Women With Major Roles and Influence

True, women are not mentioned in the Bible nearly as often as men, however, they appear in major roles with major influence. Take for example the Matriarchs – Sarah, Rebecca, Rachel, and Leah. We have Miriam the prophetess, Devorah the Judge, and Queen Esther. The women of the bible shine in their righteousness, wisdom, and leadership. Without them, the Bible “couldn’t have happened.”

Women are exempt from performing time-bound mitzvot (Torah commandments),which is why they do not don tefillin (phylacteries) or a tallit (prayer shawl). Nor are they truly obligated to hear the shofar (ram’s horn) on Rosh Hashana, as these are all examples of mitzvot that must be performed at a certain time of day. They are, however, required to observe all the “negative” mitzvot of the Torah, such as, “Thou shall not steal,” “Thou shall not commit adultery,” “Thou shall not eat pork,” and so on.

While at one point Talmud study for women was shunned, many rabbis nowadays from both the modern and the ultra-orthodox movements allow it, if not outright encourage it. In fact, already in the 12th century, Maimonides permitted women to study Torah even though there was no precedent. The 19th -entury saintly Rabbi Yisrael Meir Kagan wrote, “It would appear that all these laws against Torah study for women were intended for earlier generations and the ancestral tradition was very strong…but nowadays  it is a great mitzvah to teach women Torah so that they will internalize our sacred faith.” The 20th-century Rabbi Joseph Soloveitchik took it a step further when he said that all religious Jews not merely should, but must, teach their female children Talmud.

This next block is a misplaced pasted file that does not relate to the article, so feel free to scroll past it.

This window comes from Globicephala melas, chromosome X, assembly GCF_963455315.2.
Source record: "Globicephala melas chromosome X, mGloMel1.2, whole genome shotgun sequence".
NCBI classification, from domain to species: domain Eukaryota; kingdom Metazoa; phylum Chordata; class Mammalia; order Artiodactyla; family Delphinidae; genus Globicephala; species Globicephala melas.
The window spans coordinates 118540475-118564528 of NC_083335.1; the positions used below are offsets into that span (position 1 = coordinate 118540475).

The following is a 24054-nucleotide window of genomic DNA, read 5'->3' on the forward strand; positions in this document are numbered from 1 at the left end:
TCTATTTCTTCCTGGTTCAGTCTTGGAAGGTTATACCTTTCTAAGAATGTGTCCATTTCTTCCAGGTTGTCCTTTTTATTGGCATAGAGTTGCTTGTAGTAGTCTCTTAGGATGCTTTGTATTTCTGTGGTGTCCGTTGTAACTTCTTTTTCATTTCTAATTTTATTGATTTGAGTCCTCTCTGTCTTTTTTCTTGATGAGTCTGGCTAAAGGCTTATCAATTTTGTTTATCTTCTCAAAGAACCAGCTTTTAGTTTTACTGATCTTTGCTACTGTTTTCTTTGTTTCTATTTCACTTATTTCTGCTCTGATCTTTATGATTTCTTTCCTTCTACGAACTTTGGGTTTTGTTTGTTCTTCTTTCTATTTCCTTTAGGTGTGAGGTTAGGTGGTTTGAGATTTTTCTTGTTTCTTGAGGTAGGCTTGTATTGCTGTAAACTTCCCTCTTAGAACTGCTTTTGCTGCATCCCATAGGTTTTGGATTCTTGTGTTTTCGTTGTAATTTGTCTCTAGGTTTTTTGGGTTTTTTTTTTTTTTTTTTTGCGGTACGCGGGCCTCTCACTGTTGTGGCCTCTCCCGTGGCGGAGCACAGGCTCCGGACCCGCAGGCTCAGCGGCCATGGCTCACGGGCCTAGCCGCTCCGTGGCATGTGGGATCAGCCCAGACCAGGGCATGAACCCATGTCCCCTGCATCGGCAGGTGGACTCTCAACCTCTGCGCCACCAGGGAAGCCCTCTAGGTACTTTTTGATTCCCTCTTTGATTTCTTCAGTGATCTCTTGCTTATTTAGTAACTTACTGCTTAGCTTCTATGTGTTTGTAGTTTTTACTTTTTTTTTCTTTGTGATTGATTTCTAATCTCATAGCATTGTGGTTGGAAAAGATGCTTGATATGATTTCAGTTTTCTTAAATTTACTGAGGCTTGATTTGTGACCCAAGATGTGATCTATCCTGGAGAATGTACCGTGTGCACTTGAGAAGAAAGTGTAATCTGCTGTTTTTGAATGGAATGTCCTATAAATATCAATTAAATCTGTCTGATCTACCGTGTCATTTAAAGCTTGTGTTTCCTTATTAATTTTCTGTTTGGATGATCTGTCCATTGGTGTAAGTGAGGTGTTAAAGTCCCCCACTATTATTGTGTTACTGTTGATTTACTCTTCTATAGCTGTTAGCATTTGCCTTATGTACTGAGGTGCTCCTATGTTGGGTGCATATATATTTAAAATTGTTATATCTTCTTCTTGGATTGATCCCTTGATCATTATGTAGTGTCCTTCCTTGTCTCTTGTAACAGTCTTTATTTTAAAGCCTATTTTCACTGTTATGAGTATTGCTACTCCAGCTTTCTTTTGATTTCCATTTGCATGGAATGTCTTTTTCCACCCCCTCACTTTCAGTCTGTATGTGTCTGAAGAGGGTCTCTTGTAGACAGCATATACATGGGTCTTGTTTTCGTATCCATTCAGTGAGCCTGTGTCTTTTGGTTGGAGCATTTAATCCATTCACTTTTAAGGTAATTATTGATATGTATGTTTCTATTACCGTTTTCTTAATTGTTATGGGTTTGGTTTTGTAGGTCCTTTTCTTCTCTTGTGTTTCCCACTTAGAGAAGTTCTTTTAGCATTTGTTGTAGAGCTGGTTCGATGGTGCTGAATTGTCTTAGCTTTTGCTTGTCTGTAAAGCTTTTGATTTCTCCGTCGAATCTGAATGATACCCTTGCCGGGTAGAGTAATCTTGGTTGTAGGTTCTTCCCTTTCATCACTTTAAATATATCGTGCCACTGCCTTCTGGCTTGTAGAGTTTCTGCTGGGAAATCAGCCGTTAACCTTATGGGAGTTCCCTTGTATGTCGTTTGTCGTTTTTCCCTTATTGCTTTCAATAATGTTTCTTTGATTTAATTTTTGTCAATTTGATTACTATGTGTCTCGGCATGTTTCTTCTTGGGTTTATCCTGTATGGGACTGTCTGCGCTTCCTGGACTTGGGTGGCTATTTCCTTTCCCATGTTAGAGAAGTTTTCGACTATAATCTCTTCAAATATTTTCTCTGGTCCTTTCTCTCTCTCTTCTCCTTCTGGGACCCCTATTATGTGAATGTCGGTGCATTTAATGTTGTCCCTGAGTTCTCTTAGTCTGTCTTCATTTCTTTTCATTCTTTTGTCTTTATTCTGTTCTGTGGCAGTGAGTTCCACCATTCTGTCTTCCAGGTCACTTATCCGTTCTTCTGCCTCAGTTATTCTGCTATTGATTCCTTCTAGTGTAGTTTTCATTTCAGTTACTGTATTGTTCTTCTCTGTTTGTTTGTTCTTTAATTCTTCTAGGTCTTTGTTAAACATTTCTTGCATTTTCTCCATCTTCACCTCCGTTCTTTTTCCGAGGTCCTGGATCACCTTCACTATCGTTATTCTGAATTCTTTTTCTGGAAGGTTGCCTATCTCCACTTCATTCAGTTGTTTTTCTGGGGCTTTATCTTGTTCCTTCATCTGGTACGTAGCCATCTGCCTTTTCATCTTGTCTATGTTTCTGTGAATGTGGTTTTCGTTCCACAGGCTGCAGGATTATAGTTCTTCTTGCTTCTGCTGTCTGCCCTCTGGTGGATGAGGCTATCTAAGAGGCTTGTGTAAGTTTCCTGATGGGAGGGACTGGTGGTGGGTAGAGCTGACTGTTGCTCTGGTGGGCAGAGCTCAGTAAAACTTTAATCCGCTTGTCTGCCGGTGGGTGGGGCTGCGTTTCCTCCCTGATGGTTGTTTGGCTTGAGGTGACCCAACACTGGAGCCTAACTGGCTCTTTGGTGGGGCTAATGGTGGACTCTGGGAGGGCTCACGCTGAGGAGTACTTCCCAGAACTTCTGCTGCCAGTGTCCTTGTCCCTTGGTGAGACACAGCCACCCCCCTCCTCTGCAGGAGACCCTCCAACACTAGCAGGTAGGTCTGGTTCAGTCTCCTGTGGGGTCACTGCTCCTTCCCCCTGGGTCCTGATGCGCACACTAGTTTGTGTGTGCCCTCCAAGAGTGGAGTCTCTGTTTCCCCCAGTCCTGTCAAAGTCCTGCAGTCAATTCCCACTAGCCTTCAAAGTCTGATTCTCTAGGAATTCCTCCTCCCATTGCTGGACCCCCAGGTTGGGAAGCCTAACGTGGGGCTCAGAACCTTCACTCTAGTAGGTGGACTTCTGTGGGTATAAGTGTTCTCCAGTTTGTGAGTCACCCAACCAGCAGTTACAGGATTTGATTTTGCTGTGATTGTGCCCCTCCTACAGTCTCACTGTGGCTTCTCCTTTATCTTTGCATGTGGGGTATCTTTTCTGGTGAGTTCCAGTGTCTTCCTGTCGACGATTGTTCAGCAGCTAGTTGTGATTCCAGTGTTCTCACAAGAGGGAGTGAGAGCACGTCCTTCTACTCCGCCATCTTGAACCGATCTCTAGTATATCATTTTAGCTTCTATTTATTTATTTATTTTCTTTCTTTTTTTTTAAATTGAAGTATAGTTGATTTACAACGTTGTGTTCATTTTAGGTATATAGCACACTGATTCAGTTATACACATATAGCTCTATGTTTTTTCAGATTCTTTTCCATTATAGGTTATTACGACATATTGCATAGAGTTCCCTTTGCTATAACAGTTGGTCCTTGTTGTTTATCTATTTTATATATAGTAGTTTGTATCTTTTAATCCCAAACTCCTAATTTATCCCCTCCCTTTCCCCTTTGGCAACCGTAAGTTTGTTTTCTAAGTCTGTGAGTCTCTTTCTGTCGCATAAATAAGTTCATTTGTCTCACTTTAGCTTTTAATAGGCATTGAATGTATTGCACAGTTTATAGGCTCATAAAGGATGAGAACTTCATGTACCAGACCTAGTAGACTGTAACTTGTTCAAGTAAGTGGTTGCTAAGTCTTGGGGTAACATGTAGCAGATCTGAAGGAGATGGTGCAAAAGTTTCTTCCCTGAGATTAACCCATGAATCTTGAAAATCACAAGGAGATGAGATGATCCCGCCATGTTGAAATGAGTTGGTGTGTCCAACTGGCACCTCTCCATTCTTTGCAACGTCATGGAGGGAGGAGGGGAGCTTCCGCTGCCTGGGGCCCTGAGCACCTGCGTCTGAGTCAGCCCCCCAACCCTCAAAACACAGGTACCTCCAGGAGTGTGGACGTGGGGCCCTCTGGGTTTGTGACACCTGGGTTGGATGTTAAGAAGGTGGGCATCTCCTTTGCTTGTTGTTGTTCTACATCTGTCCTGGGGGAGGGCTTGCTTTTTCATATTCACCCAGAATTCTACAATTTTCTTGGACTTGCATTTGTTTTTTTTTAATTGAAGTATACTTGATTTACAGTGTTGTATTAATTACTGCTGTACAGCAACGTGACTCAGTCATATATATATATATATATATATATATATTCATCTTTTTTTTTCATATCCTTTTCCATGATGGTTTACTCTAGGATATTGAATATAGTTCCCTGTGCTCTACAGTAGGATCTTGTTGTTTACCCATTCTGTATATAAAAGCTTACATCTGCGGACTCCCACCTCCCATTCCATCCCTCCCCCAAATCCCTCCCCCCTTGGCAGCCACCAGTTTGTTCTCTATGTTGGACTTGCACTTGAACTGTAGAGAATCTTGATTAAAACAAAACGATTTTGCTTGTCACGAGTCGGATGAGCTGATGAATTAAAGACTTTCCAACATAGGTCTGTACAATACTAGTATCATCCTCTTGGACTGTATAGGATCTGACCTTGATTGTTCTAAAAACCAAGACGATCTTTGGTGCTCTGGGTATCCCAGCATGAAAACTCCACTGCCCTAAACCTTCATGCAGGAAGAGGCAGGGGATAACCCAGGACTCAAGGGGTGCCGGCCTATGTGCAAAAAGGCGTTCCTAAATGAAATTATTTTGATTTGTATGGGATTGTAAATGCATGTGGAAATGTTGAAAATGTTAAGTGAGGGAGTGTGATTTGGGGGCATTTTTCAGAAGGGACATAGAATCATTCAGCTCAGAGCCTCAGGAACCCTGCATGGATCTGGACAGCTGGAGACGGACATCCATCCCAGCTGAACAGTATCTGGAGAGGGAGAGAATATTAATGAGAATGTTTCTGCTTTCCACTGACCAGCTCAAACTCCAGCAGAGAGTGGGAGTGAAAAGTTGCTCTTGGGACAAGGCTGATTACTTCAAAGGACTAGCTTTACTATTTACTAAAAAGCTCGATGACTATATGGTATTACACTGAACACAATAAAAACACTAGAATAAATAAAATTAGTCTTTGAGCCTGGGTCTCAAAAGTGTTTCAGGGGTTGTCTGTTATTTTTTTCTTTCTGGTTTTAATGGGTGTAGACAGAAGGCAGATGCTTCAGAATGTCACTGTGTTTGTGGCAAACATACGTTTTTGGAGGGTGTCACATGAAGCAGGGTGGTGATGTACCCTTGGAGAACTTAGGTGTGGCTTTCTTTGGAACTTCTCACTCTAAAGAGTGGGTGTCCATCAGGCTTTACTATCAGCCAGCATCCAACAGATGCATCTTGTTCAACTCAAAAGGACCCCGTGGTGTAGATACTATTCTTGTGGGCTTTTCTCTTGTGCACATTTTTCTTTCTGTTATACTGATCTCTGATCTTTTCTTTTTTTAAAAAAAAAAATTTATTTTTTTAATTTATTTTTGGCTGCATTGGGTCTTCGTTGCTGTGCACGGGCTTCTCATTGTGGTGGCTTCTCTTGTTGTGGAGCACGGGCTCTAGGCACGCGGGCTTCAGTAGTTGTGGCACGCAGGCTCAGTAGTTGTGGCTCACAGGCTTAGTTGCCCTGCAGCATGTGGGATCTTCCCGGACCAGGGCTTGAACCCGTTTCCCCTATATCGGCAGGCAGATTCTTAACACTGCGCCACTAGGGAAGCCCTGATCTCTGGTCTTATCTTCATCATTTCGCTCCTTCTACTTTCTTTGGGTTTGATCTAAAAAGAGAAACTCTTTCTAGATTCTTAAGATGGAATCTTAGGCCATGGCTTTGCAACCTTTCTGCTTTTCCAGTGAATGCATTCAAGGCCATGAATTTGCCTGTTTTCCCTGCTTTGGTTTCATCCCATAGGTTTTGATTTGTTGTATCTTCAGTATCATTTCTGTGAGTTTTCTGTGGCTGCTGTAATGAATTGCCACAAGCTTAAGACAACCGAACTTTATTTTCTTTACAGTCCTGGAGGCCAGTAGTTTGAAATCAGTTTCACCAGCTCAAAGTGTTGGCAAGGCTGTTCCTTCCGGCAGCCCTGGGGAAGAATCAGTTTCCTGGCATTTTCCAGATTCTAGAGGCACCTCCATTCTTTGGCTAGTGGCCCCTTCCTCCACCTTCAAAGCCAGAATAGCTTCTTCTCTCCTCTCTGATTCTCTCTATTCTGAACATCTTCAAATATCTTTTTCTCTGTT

As we have seen, and this is but a drop in the ocean, Judaism embraces women and respects them. While it might appear that men and women aren’t equal in Judaism, that is not true. Judaism doesn’t believe in equality in the Western sense. We believe in complementary differences. We believe in two parts needed equally to make a whole. We believe in one gender being responsible for A,B,C, and the other gender for X,Y,Z.

From Tzelophchad’s daughters to the lovely ladies reading this now…you are a vital component of Judaism and Jewish life!

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For more insights by Rabbi Enkin on this week’s Torah portion, click on the links below.

https://unitedwithisrael.org/living-torah-to-make-a-brighter-future-make-time-for-family/

https://unitedwithisrael.org/living-torah-never-be-afraid-to-stand-up-for-the-truth/

PLANT FRUIT TREES IN ISRAEL BEFORE SABBATICAL BEGINS!

HELP ISRAELI FARMERS PLANT NOW - BEFORE SHMITA!

TIME RUNNING OUT to make the Land even more fruitful while helping Israeli farmers offset financial losses from Covid, Hamas arson fires and the upcoming Sabbatical year.

“…the seventh year shall be a complete rest for the Land…”
“…I will ordain My blessing for you…” (Leviticus 25:4,21)

CLICK TO PLANT YOUR FRUIT TREES IN ISRAEL TODAY, BEFORE IT'S TOO LATE!